Prophets and Books
According to a report in Musnad Ahmed collection of Ahadith, Prophet Muhammad,
Sall-Allahu alayhi wa sallam, said: "From Adam to me, Allah sent a hundred and
twenty-four thousand Prophets, of whom three hundred and fifteen were entrusted with a
Book." The question is why were there so many more Prophets than Books? To reflect on
this is to gain an understanding about the very institution of Prophethood. If the role of
a Prophet were simply to deliver the Book, as some mis-guided people in our time try to
argue, there should have been as many Books as Prophets. But the very fact that there have
been many Prophets without a new Book, firmly establishes the need for the Prophets as a
source of guidance in its own rights.
It had to be so because life emulates life. We need live human beings to inspire us; to
show right from wrong in every day struggles of life; to confront us and pose questions;
to answer questions; to clarify misconceptions; to hold our hand; to be the model. We
certainly need principles to guide our thoughts and actions. But we also need real life
examples to relate the principles to real life situations. For most of our living
experience involves judgment calls. Politeness is a desirable moral value. But when does
politeness turn into weakness? Firmness is also a desirable attribute. But when does it
turn into arrogance? How do we balance our duties towards Allah with those towards other
human beings? How do we balance both with duties towards ourselves? We are constantly
faced with conflicting claims on our resources, energies, and attention. How do we resolve
those conflicts, without doing any injustice? These are real life questions that require
real life answers.
This point is beautifully established in the Opening Chapter (Surah Fatiha) of Qur'an.
It is a short surah, consisting of only seven verses, and it consists of a prayer for
guidance: O' Allah! Show us the Straight Path. Yet two of the seven verses are used to
describe the Straight Path in terms of people. "The path of those on whom Thou has
bestowed Thy Grace. Not the path of those who earn Thine wrath nor of those who go
It would have been simpler to just refer to the Straight path as the Path of the
Qur'an. But the longer description has been used to emphasis the fact that human beings
need a human model to provide complete guidance.
Of course Prophets were sent to provide the needed guidance. It is also obvious that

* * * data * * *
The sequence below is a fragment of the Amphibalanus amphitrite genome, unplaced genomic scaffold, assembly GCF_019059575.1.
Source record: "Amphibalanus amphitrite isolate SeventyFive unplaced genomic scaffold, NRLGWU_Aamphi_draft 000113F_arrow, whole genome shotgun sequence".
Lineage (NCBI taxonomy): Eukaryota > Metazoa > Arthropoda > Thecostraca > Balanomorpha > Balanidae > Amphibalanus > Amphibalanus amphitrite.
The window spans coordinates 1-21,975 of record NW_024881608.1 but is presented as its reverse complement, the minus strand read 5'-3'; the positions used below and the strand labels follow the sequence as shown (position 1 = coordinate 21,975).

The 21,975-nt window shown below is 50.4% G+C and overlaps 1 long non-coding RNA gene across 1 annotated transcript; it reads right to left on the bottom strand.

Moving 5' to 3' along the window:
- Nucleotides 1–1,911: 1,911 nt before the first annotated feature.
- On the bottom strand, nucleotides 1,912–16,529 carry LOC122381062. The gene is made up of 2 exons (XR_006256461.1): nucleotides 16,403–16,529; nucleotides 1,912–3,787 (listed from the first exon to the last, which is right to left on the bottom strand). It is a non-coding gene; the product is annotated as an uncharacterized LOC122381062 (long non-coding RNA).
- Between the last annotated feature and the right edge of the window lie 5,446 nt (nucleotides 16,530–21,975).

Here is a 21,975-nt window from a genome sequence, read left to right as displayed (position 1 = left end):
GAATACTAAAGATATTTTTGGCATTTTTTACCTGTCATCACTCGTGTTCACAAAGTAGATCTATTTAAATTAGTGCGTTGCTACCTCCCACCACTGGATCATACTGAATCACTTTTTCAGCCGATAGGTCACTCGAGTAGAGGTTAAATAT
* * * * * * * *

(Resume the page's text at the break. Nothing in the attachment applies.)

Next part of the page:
whatever a Prophet declares is binding on all his followers. "To accept a person as a
Prophet of God and then to refuse to accept his commands, is so ridiculous that I would
not have believed any sensible person would ever offer this proposition," says
prominent Hadith scholar Maulana Manzoor Naumani. But this most irrational of ideas has
been promulgated by a segment of Western educated Muslims. They say, without a sense of
irony, that we accept the Qur'an but not the Hadith.
Anyone who says that he accepts the Qur'an but rejects the hadith cannot be serious. Or
he has not read the Qur'an either. For the Qur'an says:
"And We have sent down unto you the Message so that you may explain
clearly to the people what is sent for them and so that they may give thought."
It also declares:
"Allah did confer a great favor on the believers when He sent among
them a Messenger from among themselves, rehearsing unto them the Signs of Allah, purifying
them, and instructing them in Scripture and Wisdom, while before that they had been in
manifest error." (Aale Imran 3:164).
So it is the job of the Prophet, Sall-Allahu alayhi wa sallam, to explain the Qur'an.
And it is the job of the believers to obey him.
"He who obeys the Messenger obeys Allah indeed" (Nisa 4:80).
And even more emphatically it says:
"And obey Allah and obey His Messenger."( Al-Taghabun 64:12).
It is to be noted that here the Qur'an did not say "Obey Allah and His
Messenger." By using the command "obey" independently the fact has been
firmly established that the status of an order given by the Prophet, Sall-Allahu alayhi wa
sallam, is the same as that given by Allah.
Even a casual reader of the Qur'an can notice that it gives commands without giving
many details. For example it refers to salat (ritual prayers) 67 times. But it never
explains how the salat has to be performed. The question is not just how a follower of the
Qur'an is to follow that command, but the bigger question is: why the omission in the
first place? Is it an oversight, in which case one cannot consider it to be the Book of
Allah, or is it simply because another source for those details had been provided?
Similarly the Qur'an approvingly mentions many other practices, like the call to prayer
(adhan) and the Friday prayer, but never gives commands about them. Again, why? Is there
any other explanation possible except for the obvious one that there is a parallel source
of instruction in the person of the Prophet, Sall-Allahu alayhi wa sallam?
Actually in the form of Hadith, Muslims have an unprecedented branch of knowledge. Just
a list of all the books written on the subject would take several thousand pages, says
prominent hadith scholar Habib-ur-Rahman Azami. Other religions also claim to possess
revealed scriptures. But no other religion has an example corresponding to Hadith.
"Hadith is a branch of knowledge whose equivalent is not to be found in other
religions," says Dr. Hamidullah.
For the design-your-own-religion crowd, that may be a problem, But for the sincere
follower, it is a great favor and blessing of Allah. We have been entrusted with a unique
treasure trove of guidance. An appreciation of that favor is the first step towards
benefiting from that treasure.